Interactions between new and pre-existing dynamics in bimanual movement control

Serrien, Deborah J. (2009) Interactions between new and pre-existing dynamics in bimanual movement control. Experimental Brain Research, 197 (3). pp. 269-278. ISSN 0014-4819

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Official URL: http://www.springerlink.com/content/c2336626824j560k/

Abstract

Motor skills are commonly acquired through practice. This process not only involves acquisition of the particular task demands but also requires overcoming pre-existing modes. In the present study, interactions between new and intrinsic dynamics were evaluated. Accordingly, bimanual finger tapping with a 2:1 ratio was performed according to two training schedules: continuous (consecutive trials) and interrupted (non-consecutive trials with intermediate 1:1 in-phase performances). In addition, in-phase and anti-phase were probed before and after training. Behavioural output was assessed by means of temporal accuracy and variability, whereas neural activation patterns were determined by EEG coherence. Results showed that continuous practice resulted in improved performance with reduced coherence across the motor network. For interrupted practice, behavioural execution ameliorated, although it was inferior to performance with continuous practice. In terms of neural changes, the degree of intrahemispheric and midline connectivity did not reduce with interrupted practice, whereas interhemispheric connectivity increased. This signifies that short-term motor consolidation of the 2:1 task was disrupted due to intermediate performance of the in-phase mode. Furthermore, the probed in-phase and anti-phase pattern showed no behavioural changes, although neural alterations occurred that depended on training schedule and coordination mode. Overall, the observations illustrate bidirectional interactions between new and inherent dynamics during motor acquisition, raising issues about effective methods for learning skills and scheduling of practices in neurorehabilitation.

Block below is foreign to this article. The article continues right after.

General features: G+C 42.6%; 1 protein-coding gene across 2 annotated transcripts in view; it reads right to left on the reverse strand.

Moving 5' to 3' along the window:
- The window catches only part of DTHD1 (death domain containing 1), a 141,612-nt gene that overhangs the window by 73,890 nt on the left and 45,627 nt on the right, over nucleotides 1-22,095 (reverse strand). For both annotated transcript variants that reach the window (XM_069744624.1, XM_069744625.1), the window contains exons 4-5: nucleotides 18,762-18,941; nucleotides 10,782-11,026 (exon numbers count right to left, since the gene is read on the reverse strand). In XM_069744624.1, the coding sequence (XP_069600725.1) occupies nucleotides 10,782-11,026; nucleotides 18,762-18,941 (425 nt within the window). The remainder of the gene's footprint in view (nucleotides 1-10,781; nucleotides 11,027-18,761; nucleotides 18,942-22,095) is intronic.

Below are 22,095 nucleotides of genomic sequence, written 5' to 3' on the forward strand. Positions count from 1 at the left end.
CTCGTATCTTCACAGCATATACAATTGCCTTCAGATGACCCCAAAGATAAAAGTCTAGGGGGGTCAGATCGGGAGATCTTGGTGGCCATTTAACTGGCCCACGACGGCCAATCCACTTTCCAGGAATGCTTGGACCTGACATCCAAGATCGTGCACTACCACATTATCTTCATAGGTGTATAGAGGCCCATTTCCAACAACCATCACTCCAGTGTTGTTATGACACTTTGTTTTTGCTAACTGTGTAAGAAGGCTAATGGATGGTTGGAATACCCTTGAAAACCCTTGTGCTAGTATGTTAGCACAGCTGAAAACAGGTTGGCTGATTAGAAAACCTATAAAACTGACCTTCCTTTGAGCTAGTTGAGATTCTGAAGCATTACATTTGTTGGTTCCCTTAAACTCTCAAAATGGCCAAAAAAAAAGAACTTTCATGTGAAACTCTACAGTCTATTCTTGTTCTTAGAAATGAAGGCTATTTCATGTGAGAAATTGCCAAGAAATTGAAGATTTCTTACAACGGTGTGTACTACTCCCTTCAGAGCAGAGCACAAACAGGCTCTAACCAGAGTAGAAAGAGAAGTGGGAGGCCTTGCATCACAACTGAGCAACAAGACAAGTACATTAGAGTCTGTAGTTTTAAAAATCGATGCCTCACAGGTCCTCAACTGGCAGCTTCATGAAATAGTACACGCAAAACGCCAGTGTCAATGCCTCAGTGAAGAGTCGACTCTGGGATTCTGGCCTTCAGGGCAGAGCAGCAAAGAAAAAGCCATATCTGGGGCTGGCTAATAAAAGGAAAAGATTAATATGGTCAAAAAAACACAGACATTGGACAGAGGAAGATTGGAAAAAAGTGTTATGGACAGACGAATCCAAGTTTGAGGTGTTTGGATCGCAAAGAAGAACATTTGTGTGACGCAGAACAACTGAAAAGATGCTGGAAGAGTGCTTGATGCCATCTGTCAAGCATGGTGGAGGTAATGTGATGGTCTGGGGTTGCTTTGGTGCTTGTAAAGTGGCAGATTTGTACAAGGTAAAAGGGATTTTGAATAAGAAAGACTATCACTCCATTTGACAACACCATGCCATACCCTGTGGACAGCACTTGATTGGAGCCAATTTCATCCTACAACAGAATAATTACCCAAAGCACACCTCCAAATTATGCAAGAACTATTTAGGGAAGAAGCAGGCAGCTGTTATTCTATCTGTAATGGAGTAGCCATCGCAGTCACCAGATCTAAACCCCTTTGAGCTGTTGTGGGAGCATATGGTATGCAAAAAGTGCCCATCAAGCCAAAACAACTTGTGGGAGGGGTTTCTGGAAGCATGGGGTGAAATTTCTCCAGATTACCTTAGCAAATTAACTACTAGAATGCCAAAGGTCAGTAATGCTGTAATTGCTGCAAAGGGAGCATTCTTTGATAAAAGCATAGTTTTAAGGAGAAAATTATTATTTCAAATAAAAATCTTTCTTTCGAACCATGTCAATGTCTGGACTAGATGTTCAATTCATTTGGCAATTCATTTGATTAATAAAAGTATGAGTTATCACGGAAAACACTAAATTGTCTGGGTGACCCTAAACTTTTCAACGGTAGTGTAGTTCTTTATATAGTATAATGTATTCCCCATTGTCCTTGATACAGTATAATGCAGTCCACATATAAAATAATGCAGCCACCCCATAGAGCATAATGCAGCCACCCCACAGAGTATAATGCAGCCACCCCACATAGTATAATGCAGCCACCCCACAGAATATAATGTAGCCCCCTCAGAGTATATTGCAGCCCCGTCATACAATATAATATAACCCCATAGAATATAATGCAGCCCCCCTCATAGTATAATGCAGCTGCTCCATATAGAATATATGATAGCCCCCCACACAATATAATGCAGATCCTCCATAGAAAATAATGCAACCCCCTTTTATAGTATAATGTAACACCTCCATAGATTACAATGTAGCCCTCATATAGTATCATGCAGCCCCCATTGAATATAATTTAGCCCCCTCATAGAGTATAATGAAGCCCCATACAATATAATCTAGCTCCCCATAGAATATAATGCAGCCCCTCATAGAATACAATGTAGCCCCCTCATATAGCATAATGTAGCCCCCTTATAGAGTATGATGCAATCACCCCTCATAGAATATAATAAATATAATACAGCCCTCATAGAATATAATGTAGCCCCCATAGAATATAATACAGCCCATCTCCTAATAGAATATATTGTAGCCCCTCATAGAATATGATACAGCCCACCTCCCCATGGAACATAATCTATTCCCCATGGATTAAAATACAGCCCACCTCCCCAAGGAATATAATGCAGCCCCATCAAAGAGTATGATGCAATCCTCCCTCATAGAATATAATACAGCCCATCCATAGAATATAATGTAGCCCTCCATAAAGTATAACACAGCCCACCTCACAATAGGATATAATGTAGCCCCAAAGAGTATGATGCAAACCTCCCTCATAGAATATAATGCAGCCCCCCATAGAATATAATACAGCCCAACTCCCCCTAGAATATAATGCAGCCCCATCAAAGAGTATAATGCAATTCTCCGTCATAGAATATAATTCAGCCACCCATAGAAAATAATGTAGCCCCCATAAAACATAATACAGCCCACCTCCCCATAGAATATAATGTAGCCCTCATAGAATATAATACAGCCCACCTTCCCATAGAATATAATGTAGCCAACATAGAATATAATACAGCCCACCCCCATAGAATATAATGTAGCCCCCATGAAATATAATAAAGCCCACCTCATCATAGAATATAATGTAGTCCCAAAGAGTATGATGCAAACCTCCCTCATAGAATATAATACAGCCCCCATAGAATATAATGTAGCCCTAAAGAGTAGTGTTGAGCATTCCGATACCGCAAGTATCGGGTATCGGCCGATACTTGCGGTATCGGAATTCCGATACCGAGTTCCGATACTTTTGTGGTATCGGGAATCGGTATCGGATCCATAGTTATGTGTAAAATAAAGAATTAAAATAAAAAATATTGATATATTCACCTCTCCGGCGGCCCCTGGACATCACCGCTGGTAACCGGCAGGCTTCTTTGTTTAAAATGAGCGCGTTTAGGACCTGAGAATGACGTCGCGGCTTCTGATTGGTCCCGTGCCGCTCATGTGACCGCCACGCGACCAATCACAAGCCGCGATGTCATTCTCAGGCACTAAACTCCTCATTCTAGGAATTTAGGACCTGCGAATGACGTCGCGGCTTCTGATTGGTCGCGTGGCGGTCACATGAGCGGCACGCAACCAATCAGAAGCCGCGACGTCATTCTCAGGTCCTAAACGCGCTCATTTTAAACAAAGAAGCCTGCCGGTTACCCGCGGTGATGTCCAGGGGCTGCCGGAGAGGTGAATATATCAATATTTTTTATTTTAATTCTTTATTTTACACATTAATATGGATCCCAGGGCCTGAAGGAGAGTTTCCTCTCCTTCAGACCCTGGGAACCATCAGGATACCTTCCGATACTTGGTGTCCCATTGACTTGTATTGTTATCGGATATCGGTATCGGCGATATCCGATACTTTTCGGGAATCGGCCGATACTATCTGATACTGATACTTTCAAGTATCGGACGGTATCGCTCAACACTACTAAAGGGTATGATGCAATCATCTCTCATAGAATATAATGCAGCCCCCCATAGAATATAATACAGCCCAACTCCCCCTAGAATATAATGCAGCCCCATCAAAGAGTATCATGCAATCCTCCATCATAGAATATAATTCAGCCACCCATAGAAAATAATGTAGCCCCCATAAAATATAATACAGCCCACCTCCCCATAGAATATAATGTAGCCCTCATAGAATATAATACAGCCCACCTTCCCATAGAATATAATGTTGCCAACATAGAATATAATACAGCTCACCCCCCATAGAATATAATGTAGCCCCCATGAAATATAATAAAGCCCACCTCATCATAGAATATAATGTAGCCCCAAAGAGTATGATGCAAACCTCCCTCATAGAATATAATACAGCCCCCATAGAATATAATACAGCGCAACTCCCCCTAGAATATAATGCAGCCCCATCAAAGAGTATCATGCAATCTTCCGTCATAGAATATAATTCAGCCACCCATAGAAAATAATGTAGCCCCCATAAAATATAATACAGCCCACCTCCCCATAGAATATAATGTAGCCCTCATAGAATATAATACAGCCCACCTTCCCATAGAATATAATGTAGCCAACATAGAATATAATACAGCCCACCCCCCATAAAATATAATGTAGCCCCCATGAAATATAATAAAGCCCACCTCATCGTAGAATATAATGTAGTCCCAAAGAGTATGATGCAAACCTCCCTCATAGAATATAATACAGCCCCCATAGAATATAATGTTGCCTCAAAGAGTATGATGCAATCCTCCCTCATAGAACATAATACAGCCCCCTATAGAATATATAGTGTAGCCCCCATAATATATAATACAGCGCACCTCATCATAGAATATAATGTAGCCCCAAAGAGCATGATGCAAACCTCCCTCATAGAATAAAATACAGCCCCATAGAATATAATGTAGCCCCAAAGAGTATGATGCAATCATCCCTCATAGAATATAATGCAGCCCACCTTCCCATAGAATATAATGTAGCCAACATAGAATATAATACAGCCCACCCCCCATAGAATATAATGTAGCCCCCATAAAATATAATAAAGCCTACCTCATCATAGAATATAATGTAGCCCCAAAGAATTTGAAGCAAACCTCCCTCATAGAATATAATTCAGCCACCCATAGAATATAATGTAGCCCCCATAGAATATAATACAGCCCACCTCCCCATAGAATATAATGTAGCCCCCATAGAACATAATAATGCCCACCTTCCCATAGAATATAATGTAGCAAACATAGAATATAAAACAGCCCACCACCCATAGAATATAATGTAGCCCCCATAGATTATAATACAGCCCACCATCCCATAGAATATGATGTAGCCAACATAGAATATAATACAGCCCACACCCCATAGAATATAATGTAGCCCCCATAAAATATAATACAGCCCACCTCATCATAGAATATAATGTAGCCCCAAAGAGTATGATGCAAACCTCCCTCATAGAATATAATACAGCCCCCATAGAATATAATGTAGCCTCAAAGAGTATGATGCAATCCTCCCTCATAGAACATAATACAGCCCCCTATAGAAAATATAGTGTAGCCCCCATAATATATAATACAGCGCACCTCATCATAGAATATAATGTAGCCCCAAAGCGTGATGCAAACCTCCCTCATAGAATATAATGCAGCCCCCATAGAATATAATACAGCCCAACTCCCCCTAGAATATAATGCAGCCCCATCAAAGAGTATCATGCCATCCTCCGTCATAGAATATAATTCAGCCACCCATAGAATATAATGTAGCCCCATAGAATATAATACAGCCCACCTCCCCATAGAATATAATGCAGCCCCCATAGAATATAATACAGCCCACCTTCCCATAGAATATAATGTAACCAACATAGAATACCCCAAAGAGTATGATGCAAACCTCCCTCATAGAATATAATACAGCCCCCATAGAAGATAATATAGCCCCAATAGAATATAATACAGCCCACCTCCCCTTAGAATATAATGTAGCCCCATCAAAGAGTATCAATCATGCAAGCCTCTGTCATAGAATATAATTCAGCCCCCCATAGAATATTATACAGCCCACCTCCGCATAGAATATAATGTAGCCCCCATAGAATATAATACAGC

Item Type:Article
Additional Information:The original publication is available at www.springerlink.com
Schools/Departments:Faculty of Science > School of Psychology
ID Code:1589
Deposited By:Serrien, Dr Deborah
Deposited On:06 Mar 2012 17:46
Last Modified:06 Mar 2012 17:46

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